The Church, the Government and Mental Health (Opinion by Marl Reston)

Disclaimer: The view and opinion expressed here are solely from the author and do not necessarily reflect the official position of Keep Going Baguio.

I am writing this as someone with diagnosed mental disorders and as an advocate-activist. This is a reaction to the news that came out a few days ago about the concern of The Inter-Agency Task Force (IATF) chief, Carlito Galvez Jr. on the alarming reports of suicide cases in our country recently due to the pandemic. He relayed his concern to Justice Secretary Menardo Guevarra and both government officials believe that the government needs to seek the assistance of the church and religious leaders to provide counsel and guidance to their flock.

This news has created an uproar in social media mostly from mental health advocates, mental health providers, and also from many individuals who suffer from mental health disorders. The reason for this is, the church in general is not well-equipped to provide the necessary counseling needed by someone who is suffering from mental health conditions and is suicidal.

Depression and anxiety disorder are the most common cases today due to the pandemic. Both are classified as illnesses and should be handled by professional mental health workers (psychiatrists and psychologists/psychotherapists) who are trained and licensed to address those issues.

The church in general, with very few exceptions, tends to over-spiritualize the issue of mental illness and suicidal tendencies. Church leaders have a tendency, again not all but most, to invalidate, trivialize and dismiss depression and/or anxiety as a product of lack of faith or prayers. Such an approach can only do more harm than good. This will result in self-blaming, shaming, and fear which will only lead the person seeking counsel to distance or isolate himself/herself.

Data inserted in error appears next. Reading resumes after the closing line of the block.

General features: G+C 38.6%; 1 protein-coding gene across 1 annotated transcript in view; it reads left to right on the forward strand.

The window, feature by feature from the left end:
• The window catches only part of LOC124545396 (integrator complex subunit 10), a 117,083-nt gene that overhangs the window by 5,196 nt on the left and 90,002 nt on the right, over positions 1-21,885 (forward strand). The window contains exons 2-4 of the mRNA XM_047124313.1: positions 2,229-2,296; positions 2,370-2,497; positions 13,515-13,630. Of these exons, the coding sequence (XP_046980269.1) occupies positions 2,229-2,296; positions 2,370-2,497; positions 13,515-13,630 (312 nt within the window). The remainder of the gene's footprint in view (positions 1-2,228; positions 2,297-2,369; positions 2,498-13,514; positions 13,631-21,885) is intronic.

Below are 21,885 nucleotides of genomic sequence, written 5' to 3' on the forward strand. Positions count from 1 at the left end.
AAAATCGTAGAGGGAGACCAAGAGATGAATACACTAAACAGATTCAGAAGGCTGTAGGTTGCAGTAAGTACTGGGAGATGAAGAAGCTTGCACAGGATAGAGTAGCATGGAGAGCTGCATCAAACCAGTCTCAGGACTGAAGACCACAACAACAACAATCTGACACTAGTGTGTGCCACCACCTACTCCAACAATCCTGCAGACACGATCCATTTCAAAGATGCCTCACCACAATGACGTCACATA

In most of the criticisms that I’ve read regarding the news, the focus is on the lack of capability of the church to handle the situation, the reason for which I already explained above.

I would like to focus more on the decision of the two government officials to seek the help of the church. It gives us a clear picture of their incognizance, or should I say, ignorance about mental health issues. Not only that, but it showed how they’re quick to pass the responsibility to other institutions when in fact, the government is responsible for looking after our general well being and of course, that includes our mental health. Have they forgotten that we already have our Mental Health Law ( RA # 11036)? I believe that the best thing the government can do at this time with regards to the rise of suicide cases is to take mental health seriously by implementing the Mental Health Law. Health should be in the top three priorities of the government on budget allocation — it is #6 on the current budget. The government should recognize the importance of collaboration with the mental health community. There has to be a unified multi-sectoral (including the church) effort to address mental health in the country. Until then, we can’t expect a “flattening of the curve” in suicide cases.

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